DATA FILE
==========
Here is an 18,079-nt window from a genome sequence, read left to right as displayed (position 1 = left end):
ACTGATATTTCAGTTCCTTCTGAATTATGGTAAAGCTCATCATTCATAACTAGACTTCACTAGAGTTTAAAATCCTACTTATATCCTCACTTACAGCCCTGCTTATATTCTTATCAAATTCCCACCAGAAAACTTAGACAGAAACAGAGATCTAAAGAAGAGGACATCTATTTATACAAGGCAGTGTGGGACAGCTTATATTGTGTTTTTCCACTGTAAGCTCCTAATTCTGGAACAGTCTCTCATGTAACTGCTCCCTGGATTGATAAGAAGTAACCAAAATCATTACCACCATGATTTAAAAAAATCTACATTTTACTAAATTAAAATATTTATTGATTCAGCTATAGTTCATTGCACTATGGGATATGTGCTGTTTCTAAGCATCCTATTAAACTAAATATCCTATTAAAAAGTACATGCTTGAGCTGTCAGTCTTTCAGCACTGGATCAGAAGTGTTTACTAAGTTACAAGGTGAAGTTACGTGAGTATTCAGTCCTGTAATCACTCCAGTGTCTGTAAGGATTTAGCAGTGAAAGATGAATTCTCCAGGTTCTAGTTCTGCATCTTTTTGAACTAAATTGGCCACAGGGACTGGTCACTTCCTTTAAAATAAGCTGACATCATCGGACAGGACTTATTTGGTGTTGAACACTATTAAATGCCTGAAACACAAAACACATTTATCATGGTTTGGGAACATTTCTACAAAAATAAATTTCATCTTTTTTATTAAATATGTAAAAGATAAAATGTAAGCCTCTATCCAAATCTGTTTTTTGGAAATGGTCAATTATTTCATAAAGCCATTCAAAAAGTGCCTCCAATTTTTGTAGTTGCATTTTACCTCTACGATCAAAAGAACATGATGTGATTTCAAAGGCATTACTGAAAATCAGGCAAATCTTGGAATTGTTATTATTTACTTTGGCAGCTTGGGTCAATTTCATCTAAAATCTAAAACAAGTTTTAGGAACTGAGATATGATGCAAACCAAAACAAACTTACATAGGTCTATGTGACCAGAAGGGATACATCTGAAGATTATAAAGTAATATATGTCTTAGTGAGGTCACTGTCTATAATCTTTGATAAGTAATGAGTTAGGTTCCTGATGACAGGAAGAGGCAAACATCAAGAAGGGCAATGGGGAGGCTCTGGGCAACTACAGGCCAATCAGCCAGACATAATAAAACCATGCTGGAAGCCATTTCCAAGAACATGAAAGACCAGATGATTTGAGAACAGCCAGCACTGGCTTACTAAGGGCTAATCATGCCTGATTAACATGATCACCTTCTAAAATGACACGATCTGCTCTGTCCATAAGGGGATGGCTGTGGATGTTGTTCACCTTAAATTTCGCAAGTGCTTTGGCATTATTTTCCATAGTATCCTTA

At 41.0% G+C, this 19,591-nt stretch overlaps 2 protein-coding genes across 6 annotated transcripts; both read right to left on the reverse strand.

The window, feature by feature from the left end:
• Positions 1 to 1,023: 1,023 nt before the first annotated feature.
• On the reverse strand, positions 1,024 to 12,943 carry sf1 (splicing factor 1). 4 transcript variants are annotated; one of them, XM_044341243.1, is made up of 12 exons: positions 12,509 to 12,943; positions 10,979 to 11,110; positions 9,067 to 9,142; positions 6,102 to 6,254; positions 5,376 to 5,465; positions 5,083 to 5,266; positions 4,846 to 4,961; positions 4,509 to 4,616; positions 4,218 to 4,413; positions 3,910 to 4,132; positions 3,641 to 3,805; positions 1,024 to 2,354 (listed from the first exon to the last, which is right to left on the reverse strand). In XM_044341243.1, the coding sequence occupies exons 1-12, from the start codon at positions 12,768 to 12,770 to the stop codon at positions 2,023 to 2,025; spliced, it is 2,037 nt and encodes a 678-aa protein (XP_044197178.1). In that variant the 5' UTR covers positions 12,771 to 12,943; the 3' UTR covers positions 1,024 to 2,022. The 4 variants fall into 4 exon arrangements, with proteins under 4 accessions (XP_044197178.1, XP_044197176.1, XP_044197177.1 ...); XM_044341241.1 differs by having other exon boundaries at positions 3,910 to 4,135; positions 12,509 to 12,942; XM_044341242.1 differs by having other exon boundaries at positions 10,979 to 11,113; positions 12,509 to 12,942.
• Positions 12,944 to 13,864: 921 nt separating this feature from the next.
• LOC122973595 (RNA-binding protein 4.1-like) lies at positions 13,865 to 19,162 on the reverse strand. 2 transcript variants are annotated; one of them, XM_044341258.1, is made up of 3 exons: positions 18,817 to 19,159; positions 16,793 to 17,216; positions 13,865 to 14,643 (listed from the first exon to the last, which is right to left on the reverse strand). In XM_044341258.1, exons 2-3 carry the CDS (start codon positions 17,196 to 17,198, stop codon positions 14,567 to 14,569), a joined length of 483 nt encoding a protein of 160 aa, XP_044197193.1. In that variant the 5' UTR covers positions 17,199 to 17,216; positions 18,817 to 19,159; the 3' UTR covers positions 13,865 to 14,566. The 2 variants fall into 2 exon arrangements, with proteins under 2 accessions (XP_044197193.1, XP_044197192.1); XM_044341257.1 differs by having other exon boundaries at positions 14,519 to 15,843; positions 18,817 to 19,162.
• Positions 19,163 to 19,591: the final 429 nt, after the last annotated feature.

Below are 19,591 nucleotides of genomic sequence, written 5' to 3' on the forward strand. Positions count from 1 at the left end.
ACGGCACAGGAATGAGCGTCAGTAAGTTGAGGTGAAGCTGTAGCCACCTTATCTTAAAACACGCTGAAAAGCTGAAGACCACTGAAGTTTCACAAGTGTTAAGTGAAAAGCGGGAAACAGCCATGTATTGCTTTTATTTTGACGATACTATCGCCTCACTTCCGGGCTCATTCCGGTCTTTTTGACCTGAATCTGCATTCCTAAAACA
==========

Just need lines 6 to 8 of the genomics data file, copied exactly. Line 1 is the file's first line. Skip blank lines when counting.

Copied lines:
• On the reverse strand, positions 1,024 to 12,943 carry sf1 (splicing factor 1). 4 transcript variants are annotated; one of them, XM_044341243.1, is made up of 12 exons: positions 12,509 to 12,943; positions 10,979 to 11,110; positions 9,067 to 9,142; positions 6,102 to 6,254; positions 5,376 to 5,465; positions 5,083 to 5,266; positions 4,846 to 4,961; positions 4,509 to 4,616; positions 4,218 to 4,413; positions 3,910 to 4,132; positions 3,641 to 3,805; positions 1,024 to 2,354 (listed from the first exon to the last, which is right to left on the reverse strand). In XM_044341243.1, the coding sequence occupies exons 1-12, from the start codon at positions 12,768 to 12,770 to the stop codon at positions 2,023 to 2,025; spliced, it is 2,037 nt and encodes a 678-aa protein (XP_044197178.1). In that variant the 5' UTR covers positions 12,771 to 12,943; the 3' UTR covers positions 1,024 to 2,022. The 4 variants fall into 4 exon arrangements, with proteins under 4 accessions (XP_044197178.1, XP_044197176.1, XP_044197177.1 ...); XM_044341241.1 differs by having other exon boundaries at positions 3,910 to 4,135; positions 12,509 to 12,942; XM_044341242.1 differs by having other exon boundaries at positions 10,979 to 11,113; positions 12,509 to 12,942.
• Positions 12,944 to 13,864: 921 nt separating this feature from the next.
• LOC122973595 (RNA-binding protein 4.1-like) lies at positions 13,865 to 19,162 on the reverse strand. 2 transcript variants are annotated; one of them, XM_044341258.1, is made up of 3 exons: positions 18,817 to 19,159; positions 16,793 to 17,216; positions 13,865 to 14,643 (listed from the first exon to the last, which is right to left on the reverse strand). In XM_044341258.1, exons 2-3 carry the CDS (start codon positions 17,196 to 17,198, stop codon positions 14,567 to 14,569), a joined length of 483 nt encoding a protein of 160 aa, XP_044197193.1. In that variant the 5' UTR covers positions 17,199 to 17,216; positions 18,817 to 19,159; the 3' UTR covers positions 13,865 to 14,566. The 2 variants fall into 2 exon arrangements, with proteins under 2 accessions (XP_044197193.1, XP_044197192.1); XM_044341257.1 differs by having other exon boundaries at positions 14,519 to 15,843; positions 18,817 to 19,162.